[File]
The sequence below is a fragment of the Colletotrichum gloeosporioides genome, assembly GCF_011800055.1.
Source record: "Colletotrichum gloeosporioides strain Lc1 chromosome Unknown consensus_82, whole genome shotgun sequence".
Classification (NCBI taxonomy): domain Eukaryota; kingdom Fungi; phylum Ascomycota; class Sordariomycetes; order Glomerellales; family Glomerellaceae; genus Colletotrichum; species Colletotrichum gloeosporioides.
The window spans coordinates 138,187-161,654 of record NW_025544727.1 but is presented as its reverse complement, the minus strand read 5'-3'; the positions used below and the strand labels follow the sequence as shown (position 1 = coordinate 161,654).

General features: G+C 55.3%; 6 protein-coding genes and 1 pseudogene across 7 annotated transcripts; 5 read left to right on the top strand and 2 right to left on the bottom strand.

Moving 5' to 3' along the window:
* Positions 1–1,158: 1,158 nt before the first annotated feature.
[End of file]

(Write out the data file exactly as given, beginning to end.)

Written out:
The sequence below is a fragment of the Colletotrichum gloeosporioides genome, assembly GCF_011800055.1.
Source record: "Colletotrichum gloeosporioides strain Lc1 chromosome Unknown consensus_82, whole genome shotgun sequence".
Classification (NCBI taxonomy): domain Eukaryota; kingdom Fungi; phylum Ascomycota; class Sordariomycetes; order Glomerellales; family Glomerellaceae; genus Colletotrichum; species Colletotrichum gloeosporioides.
The window spans coordinates 138,187-161,654 of record NW_025544727.1 but is presented as its reverse complement, the minus strand read 5'-3'; the positions used below and the strand labels follow the sequence as shown (position 1 = coordinate 161,654).

General features: G+C 55.3%; 6 protein-coding genes and 1 pseudogene across 7 annotated transcripts; 5 read left to right on the top strand and 2 right to left on the bottom strand.

Moving 5' to 3' along the window:
* Positions 1–1,158: 1,158 nt before the first annotated feature.